I belong to a ‘Maine Hiking‘ group on Facebook & as such heard about this long before it got to the media. SHAME. Us year-around hikers can relate — THOUGH I, in my dotage, tend to stay clear of dangerous icy hikes, just restricting myself to less-risky tracks. SMILE.
I used to TRY to keep track of deaths at Acadia. But, I live too far away. So, I only get to hear the more ‘notorious’ ones — such as this. I think it averages out to about 5 a year, though the Park Service refuses to count any that happen outside the LEGAL borders of the park, e.g., drownings at sea EVEN if they fell from Park property.
Well, I just wanted to let you know. Hopefully all the ice & snow will be gone, from the main trails, by end of next week. So, be careful.
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Attribution WILL be enforced.
This had been on my ‘Bucket List‘ (modest be it) for a long time. As some of you know, I am not exactly a morning person. But, I decided to make an effort during my last visit last week.
I set the alarm & got up at 4:50am — the 2nd day in a row since I had made an early start the previous day also. But, I had, by my standards, gone to bed early. Was out of the motel at 5:30.
Was at the base of the Summit road around 6am. I had been told to expect traffic. Not so. There was only 3 cars going up with I. I (& the Jag) know the road well & we made good time. There was quite a few vehicles up at the top. I know the ropes. I parked on the legally ‘road’ (so to speak) right at the end — ready for a quick get away. (As it transpired it was not necessary. Folks lingered around.)
Sunrise, per my Garmin, was set for 7:05am. It was on time.
It was cold. I did a bit of walking to keep warm. Didn’t want to lose my good vantage.
LOTS of boats out. That surprised I.
Well, it was worth it. Definitely an experience. Glad I did it. Will do it again.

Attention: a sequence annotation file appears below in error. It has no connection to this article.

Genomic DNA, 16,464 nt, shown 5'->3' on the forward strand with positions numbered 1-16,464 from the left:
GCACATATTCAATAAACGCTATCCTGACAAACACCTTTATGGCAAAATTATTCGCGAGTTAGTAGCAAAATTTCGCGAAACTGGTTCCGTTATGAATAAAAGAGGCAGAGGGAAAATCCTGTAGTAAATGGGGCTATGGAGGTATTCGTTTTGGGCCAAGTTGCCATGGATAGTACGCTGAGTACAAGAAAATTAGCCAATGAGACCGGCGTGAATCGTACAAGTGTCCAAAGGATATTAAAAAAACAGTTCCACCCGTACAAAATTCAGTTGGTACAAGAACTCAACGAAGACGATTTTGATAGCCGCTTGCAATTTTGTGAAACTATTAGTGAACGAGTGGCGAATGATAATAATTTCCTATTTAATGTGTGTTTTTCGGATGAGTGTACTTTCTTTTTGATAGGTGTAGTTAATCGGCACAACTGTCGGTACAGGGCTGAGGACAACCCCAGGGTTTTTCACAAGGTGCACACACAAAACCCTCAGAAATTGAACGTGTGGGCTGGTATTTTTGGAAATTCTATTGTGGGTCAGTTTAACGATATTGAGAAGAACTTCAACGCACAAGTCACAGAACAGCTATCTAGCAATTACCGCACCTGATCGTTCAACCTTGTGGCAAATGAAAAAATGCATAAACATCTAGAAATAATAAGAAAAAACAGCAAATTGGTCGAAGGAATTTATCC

A small sampling from Google ‘Images’.
If you are a regular visitor to this blog it would have been hard to miss my passion for ‘Acadia‘. The ‘Bold Coast’, which starts about 60-miles to the NE of ‘Acadia‘ (as in ‘Bar Harbor‘) is really an extension of that same enchanting landscape. Just more rugged & remote.
It is hard to believe but I only just discovered this area — & that thanks to ‘Facebook’. I gather it doesn’t get the attention because it is another hour further away from ‘Acadia’. But, I gather it is hiking paradise. So, I am off next week — on my own. Starting off in Acadia. Yes, that will be my 2nd trip to Acadia this year — & as such I can maintain my record of (at least) 2-trips to Acadia for a year record for the last 6 or 7 years.
This should be fun. Yes, I plan to take a picture or two. Yes, I will publish when I get back. Stay tuned.
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Not, of course, as scenic as ‘Acadia‘ — but not too many places are. But, this area is NOT bad. Has the advantage that it is 3- to 4-hours CLOSER than Acadia. I discovered it for the first time two weeks ago. I was very impressed. Didn’t have much time to explore because we had started in York. So, I am going back to spend more time. I am sure I will find interesting places & things to do. That is I.